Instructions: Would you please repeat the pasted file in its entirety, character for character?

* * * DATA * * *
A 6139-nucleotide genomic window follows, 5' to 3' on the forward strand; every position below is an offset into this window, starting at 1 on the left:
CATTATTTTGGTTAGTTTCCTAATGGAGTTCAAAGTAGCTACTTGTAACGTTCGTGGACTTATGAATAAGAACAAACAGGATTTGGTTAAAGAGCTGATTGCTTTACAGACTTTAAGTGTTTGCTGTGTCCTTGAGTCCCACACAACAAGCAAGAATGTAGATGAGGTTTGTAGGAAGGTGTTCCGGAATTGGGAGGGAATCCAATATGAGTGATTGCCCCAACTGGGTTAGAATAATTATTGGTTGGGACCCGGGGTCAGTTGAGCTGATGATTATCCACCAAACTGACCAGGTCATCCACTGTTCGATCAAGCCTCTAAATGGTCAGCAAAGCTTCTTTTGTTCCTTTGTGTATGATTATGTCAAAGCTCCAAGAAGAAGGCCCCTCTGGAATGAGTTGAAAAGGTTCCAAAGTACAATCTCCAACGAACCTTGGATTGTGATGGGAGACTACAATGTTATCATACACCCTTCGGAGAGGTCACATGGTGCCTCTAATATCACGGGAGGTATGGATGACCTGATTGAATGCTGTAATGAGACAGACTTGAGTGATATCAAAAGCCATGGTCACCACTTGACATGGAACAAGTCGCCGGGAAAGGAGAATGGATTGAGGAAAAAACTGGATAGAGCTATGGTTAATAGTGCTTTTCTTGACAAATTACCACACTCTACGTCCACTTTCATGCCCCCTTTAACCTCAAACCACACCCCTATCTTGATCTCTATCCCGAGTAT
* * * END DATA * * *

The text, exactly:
A 6139-nucleotide genomic window follows, 5' to 3' on the forward strand; every position below is an offset into this window, starting at 1 on the left:
CATTATTTTGGTTAGTTTCCTAATGGAGTTCAAAGTAGCTACTTGTAACGTTCGTGGACTTATGAATAAGAACAAACAGGATTTGGTTAAAGAGCTGATTGCTTTACAGACTTTAAGTGTTTGCTGTGTCCTTGAGTCCCACACAACAAGCAAGAATGTAGATGAGGTTTGTAGGAAGGTGTTCCGGAATTGGGAGGGAATCCAATATGAGTGATTGCCCCAACTGGGTTAGAATAATTATTGGTTGGGACCCGGGGTCAGTTGAGCTGATGATTATCCACCAAACTGACCAGGTCATCCACTGTTCGATCAAGCCTCTAAATGGTCAGCAAAGCTTCTTTTGTTCCTTTGTGTATGATTATGTCAAAGCTCCAAGAAGAAGGCCCCTCTGGAATGAGTTGAAAAGGTTCCAAAGTACAATCTCCAACGAACCTTGGATTGTGATGGGAGACTACAATGTTATCATACACCCTTCGGAGAGGTCACATGGTGCCTCTAATATCACGGGAGGTATGGATGACCTGATTGAATGCTGTAATGAGACAGACTTGAGTGATATCAAAAGCCATGGTCACCACTTGACATGGAACAAGTCGCCGGGAAAGGAGAATGGATTGAGGAAAAAACTGGATAGAGCTATGGTTAATAGTGCTTTTCTTGACAAATTACCACACTCTACGTCCACTTTCATGCCCCCTTTAACCTCAAACCACACCCCTATCTTGATCTCTATCCCGAGTAT